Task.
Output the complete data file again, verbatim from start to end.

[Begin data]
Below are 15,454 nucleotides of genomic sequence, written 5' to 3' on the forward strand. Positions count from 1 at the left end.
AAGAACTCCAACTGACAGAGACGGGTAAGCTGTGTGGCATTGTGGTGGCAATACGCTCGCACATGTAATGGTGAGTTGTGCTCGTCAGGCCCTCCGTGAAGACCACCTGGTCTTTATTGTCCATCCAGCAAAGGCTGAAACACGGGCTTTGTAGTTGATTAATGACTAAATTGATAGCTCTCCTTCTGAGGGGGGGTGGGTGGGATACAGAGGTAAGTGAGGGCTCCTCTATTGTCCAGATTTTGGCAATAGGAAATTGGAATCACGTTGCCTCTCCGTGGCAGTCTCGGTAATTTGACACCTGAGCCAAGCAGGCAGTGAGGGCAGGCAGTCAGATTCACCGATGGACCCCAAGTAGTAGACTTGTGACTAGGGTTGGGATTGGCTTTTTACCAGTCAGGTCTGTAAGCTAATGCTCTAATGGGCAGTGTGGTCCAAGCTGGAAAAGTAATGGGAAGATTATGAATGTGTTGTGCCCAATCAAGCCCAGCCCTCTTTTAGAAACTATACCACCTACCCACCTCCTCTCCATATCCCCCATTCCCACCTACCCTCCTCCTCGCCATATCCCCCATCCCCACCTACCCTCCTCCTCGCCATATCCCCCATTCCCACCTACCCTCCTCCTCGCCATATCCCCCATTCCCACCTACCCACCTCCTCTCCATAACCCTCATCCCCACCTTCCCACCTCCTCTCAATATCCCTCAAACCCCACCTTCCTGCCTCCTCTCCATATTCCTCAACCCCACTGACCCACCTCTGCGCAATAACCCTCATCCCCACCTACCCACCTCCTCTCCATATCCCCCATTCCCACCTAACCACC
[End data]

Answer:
Below are 15,454 nucleotides of genomic sequence, written 5' to 3' on the forward strand. Positions count from 1 at the left end.
AAGAACTCCAACTGACAGAGACGGGTAAGCTGTGTGGCATTGTGGTGGCAATACGCTCGCACATGTAATGGTGAGTTGTGCTCGTCAGGCCCTCCGTGAAGACCACCTGGTCTTTATTGTCCATCCAGCAAAGGCTGAAACACGGGCTTTGTAGTTGATTAATGACTAAATTGATAGCTCTCCTTCTGAGGGGGGGTGGGTGGGATACAGAGGTAAGTGAGGGCTCCTCTATTGTCCAGATTTTGGCAATAGGAAATTGGAATCACGTTGCCTCTCCGTGGCAGTCTCGGTAATTTGACACCTGAGCCAAGCAGGCAGTGAGGGCAGGCAGTCAGATTCACCGATGGACCCCAAGTAGTAGACTTGTGACTAGGGTTGGGATTGGCTTTTTACCAGTCAGGTCTGTAAGCTAATGCTCTAATGGGCAGTGTGGTCCAAGCTGGAAAAGTAATGGGAAGATTATGAATGTGTTGTGCCCAATCAAGCCCAGCCCTCTTTTAGAAACTATACCACCTACCCACCTCCTCTCCATATCCCCCATTCCCACCTACCCTCCTCCTCGCCATATCCCCCATCCCCACCTACCCTCCTCCTCGCCATATCCCCCATTCCCACCTACCCTCCTCCTCGCCATATCCCCCATTCCCACCTACCCACCTCCTCTCCATAACCCTCATCCCCACCTTCCCACCTCCTCTCAATATCCCTCAAACCCCACCTTCCTGCCTCCTCTCCATATTCCTCAACCCCACTGACCCACCTCTGCGCAATAACCCTCATCCCCACCTACCCACCTCCTCTCCATATCCCCCATTCCCACCTAACCACC